finding that defining "actual cash value" to include depreciation of labor violates state lawSummary of this case from Henn v. Am. Family Mut. Ins. Co.
Munson, Rowlett, Moore and Boone, P.A., by: Beverly A. Rowlett, John E. Moore, and Sarah E. Cullen, Little Rock, for appellant. Murphy, Thompson, Arnold, Skinner & Castleberry, Batesville, by: Tom Thompson and Casey Castleberry; and Stephen Engstrom Law Office, by: Stephen Engstrom, for appellees.
Munson, Rowlett, Moore and Boone, P.A., by: Beverly A. Rowlett, John E. Moore, and Sarah E. Cullen, Little Rock, for appellant.
Murphy, Thompson, Arnold, Skinner & Castleberry, Batesville, by: Tom Thompson and Casey Castleberry; and Stephen Engstrom Law Office, by: Stephen Engstrom, for appellees.
PAUL E. DANIELSON, Associate Justice
Appellant Shelter Mutual Insurance Company (Shelter) appeals from an order of the Miller County Circuit Court granting summary judgment in favor of Appellees Michael Goodner and Robbie Goodner and specifically finding that depreciation of labor in the calculation of actual cash value is against Arkansas public policy. On appeal, Shelter argues that the insurance policy at issue unambiguously provided for depreciation of labor and that the practice of depreciating labor does not violate any principle of indemnity or Arkansas law. We affirm the circuit court's ruling.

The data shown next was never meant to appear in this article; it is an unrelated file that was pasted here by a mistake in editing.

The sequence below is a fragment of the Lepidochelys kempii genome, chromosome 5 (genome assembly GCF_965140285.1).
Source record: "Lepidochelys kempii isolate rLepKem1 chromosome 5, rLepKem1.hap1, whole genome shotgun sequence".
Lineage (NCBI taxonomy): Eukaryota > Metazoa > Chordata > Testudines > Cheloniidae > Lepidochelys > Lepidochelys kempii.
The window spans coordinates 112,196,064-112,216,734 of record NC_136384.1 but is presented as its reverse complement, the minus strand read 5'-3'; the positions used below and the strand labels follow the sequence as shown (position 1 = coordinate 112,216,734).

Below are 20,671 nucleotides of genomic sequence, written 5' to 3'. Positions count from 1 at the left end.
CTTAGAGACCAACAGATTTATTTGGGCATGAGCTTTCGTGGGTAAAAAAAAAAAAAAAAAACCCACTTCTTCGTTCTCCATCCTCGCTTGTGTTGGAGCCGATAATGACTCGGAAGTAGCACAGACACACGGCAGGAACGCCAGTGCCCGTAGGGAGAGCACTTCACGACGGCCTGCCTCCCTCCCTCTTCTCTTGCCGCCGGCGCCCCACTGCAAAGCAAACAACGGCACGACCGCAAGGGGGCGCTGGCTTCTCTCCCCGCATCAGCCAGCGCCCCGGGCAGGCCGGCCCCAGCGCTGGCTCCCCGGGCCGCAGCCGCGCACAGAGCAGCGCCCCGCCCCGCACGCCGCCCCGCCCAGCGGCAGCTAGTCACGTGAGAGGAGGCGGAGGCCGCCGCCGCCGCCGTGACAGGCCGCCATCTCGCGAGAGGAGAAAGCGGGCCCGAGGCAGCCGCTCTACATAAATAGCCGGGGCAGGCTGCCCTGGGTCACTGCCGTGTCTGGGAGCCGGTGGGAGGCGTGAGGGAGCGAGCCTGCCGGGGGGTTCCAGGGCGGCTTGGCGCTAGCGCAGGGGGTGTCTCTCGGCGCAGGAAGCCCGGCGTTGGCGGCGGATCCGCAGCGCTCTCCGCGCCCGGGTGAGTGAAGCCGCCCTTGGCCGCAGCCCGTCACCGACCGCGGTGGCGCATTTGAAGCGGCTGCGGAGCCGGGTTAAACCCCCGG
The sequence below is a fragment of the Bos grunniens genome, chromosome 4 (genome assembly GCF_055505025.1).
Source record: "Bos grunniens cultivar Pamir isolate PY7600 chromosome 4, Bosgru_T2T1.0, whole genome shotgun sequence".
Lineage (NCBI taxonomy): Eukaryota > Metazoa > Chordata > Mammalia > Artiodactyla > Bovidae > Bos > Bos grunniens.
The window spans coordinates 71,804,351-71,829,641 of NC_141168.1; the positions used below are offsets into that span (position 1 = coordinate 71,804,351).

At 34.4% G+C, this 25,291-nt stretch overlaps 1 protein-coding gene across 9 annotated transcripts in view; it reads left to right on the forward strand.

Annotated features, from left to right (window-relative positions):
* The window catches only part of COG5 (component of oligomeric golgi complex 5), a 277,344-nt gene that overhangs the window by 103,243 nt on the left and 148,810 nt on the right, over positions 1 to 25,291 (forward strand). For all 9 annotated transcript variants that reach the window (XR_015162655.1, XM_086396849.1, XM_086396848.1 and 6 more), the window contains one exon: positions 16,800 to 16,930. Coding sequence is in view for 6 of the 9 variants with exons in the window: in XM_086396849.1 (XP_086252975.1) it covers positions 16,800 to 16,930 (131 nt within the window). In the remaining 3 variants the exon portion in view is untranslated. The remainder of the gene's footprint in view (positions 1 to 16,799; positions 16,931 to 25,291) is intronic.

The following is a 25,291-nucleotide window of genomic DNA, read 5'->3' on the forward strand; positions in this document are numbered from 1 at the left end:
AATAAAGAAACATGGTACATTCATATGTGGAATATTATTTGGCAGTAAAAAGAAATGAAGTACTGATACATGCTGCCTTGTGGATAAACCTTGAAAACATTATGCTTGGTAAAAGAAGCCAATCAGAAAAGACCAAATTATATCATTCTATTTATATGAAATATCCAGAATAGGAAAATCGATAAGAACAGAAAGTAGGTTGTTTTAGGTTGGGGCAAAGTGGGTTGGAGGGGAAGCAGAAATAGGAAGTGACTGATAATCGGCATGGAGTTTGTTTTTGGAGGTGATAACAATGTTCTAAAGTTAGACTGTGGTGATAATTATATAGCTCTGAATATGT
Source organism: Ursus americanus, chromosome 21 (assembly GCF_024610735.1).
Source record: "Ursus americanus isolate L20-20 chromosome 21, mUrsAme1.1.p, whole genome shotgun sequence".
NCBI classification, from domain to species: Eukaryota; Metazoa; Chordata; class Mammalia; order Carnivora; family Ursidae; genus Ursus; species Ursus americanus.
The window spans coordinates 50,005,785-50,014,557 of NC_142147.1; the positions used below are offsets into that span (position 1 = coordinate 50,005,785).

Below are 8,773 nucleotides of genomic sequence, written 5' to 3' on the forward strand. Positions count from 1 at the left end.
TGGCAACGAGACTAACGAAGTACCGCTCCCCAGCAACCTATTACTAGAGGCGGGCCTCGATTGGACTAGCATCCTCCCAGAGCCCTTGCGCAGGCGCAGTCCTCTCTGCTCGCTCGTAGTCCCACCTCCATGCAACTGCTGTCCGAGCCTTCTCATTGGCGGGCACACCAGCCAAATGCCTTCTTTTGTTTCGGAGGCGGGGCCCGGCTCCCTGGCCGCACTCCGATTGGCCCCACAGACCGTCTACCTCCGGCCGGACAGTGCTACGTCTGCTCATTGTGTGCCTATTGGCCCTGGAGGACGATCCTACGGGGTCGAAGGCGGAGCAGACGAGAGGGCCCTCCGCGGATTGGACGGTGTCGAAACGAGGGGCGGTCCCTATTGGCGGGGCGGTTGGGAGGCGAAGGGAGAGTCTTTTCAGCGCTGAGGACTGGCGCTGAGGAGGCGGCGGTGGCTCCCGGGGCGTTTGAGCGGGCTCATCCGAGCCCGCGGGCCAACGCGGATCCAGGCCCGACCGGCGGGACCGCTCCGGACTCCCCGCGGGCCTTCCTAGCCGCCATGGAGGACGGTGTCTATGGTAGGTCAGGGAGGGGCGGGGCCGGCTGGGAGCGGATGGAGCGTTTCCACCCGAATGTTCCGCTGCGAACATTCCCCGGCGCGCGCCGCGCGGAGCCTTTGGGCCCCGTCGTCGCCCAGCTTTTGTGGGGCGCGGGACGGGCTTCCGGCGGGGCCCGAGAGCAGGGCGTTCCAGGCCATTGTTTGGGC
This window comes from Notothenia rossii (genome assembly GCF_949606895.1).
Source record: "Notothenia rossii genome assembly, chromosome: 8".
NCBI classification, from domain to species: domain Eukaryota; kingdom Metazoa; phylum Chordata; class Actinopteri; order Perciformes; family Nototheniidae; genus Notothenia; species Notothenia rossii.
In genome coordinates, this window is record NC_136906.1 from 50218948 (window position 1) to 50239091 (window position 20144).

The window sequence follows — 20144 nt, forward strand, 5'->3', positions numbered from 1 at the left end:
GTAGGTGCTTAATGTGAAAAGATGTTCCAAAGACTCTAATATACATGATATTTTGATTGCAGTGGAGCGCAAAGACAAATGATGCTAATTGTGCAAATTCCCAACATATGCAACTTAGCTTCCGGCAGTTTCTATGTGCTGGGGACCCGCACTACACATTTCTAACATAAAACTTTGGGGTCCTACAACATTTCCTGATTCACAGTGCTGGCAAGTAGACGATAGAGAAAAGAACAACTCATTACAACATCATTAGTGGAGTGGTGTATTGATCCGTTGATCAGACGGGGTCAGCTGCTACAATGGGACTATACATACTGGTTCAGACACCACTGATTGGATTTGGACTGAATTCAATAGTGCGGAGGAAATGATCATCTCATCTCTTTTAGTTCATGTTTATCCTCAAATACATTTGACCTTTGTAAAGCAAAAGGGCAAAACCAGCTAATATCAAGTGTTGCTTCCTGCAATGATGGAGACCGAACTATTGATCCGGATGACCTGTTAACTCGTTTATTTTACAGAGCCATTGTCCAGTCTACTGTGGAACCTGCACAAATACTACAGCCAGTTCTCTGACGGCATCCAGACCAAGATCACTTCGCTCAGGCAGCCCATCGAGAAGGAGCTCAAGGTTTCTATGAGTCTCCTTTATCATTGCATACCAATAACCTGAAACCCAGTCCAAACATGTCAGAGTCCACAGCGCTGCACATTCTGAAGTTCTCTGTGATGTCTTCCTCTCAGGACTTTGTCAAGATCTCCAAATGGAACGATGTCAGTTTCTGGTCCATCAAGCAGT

The facts are not disputed. The Goodners' property in Texarkana, Arkansas, was insured under a Mobile Homeowners Insurance Policy (the policy) issued by Shelter. The policy provided that, in the event of a covered loss, Shelter would pay the Goodners “the actual cash value of all the damaged parts of the covered property” or the limit of liability, whichever was less. (Emphasis in original.) The policy defined “actual cash value” to mean “total restoration cost less depreciation.” (Emphasis in original.) The policy defined “depreciation” as follows:
Depreciation means the amount by which any part of the covered property which must be replaced has decreased in value since it was new. The condition, age, extent of use, and obsolescence of the property will be considered in determining depreciation. When calculating depreciation, we will include the depreciation of the materials, the labor, and the tax attributable to each part which must be replaced to allow for replacement of the damaged part, whether or not that part is damaged.
(Emphasis in original.)
On or about July 9, 2012, the Goodners' property incurred a loss covered by the policy. Shelter estimated the total restoration cost to be $10,319.23. With a deduction in the amount of $3,397.24 for depreciation, the estimated actual cash value came to $6,921.99. Shelter made a payment of $5,921.99 to the Goodners—the estimated actual cash value, less their $1,000 deductible. It is undisputed that the deduction for depreciation included depreciation of both materials and labor.